Reimer, A. P., M. K. Houser, and S. T. Marquart-Pyatt. 2020. Farming decisions in a complex and uncertain world: Nitrogen management in Midwestern corn agriculture. Journal of Soil and Water Conservation doi: 10.2489/jswc.2020.00070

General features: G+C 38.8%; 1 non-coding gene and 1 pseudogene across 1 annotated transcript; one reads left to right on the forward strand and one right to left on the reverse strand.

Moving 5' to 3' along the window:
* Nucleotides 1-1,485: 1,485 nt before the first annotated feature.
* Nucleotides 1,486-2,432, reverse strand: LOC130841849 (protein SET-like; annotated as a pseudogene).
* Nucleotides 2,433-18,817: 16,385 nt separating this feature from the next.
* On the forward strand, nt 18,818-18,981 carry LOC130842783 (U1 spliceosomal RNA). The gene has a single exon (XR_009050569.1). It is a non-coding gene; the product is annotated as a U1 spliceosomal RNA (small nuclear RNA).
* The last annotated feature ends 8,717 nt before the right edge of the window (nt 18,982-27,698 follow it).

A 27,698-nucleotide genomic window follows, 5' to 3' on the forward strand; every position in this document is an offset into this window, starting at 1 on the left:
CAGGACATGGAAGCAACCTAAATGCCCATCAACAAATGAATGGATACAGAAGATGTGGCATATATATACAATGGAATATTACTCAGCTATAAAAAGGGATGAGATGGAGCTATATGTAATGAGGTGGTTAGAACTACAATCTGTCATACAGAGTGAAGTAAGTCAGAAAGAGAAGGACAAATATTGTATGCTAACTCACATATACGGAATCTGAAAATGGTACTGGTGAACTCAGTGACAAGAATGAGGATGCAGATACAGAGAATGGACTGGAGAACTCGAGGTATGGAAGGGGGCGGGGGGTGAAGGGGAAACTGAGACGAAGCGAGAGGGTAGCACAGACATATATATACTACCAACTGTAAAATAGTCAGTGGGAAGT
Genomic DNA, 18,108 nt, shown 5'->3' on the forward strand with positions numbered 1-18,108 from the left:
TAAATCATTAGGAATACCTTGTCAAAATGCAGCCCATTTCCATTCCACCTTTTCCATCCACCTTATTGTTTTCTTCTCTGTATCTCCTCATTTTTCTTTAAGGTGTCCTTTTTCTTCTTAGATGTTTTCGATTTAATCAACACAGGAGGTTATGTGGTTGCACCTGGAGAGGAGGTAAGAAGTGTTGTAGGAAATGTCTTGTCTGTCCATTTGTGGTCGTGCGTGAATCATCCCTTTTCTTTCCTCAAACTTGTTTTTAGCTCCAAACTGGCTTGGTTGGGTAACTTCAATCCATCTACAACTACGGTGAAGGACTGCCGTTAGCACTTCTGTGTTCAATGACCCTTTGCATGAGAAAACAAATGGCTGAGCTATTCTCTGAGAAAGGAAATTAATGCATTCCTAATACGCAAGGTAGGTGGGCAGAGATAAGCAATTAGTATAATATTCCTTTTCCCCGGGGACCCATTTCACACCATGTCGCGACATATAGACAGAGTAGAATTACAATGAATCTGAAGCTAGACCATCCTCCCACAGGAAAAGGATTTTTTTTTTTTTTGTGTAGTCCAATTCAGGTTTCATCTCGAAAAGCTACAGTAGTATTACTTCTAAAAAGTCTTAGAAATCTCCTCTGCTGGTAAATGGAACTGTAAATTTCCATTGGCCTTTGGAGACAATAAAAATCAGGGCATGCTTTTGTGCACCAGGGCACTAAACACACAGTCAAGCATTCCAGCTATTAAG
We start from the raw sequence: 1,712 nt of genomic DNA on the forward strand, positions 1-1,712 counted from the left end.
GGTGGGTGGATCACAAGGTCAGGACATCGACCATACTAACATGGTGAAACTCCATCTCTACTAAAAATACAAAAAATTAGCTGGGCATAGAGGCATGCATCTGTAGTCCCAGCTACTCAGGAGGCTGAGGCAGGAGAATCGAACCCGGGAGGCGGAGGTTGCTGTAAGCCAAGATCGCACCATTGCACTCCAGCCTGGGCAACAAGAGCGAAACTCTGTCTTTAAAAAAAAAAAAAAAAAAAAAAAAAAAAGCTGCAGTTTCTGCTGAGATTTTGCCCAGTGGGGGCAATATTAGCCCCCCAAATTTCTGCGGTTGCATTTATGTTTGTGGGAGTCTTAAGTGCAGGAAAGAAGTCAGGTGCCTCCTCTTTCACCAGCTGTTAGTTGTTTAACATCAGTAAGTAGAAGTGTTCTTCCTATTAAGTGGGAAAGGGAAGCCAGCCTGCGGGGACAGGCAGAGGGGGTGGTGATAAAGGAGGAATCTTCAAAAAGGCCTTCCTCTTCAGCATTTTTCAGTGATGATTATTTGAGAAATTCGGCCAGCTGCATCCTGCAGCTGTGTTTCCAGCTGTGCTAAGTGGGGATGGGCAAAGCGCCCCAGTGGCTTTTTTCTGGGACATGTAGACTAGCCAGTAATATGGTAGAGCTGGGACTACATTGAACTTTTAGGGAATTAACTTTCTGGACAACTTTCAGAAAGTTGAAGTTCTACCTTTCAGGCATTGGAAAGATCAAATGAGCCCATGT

Excess agricultural nitrogen (N) in the environment is a persistent problem in the United States and other regions of the world, contributing to water and air pollution, as well as to climate change. Efforts to reduce N from agricultural sources largely rely on voluntary efforts by farmers to reduce inputs and improve uptake by crops. However, research has failed to comprehensively depict farmers' N decision-making processes, particularly when engaging with uncertainty. Through analysis of in-depth interviews with US corn (Zea mays L.) growers, this study reveals how farmers experience and process numerous uncertainties associated with N management, such as weather variability, crop and input price volatility, lack of knowledge about biophysical systems, and the possibility of underapplying or overapplying. Farmers used one of two general decision-making management strategies to address these uncertainties: heuristic-based or data-intensive decision-making. Heuristic-based decision-making involves minimizing sources of uncertainty and reliance on heuristics and personal previous experiences, while data-intensive decision-making is the increased use of field- and farm-scale data collection and management, as well as increased management effort within a given growing season.
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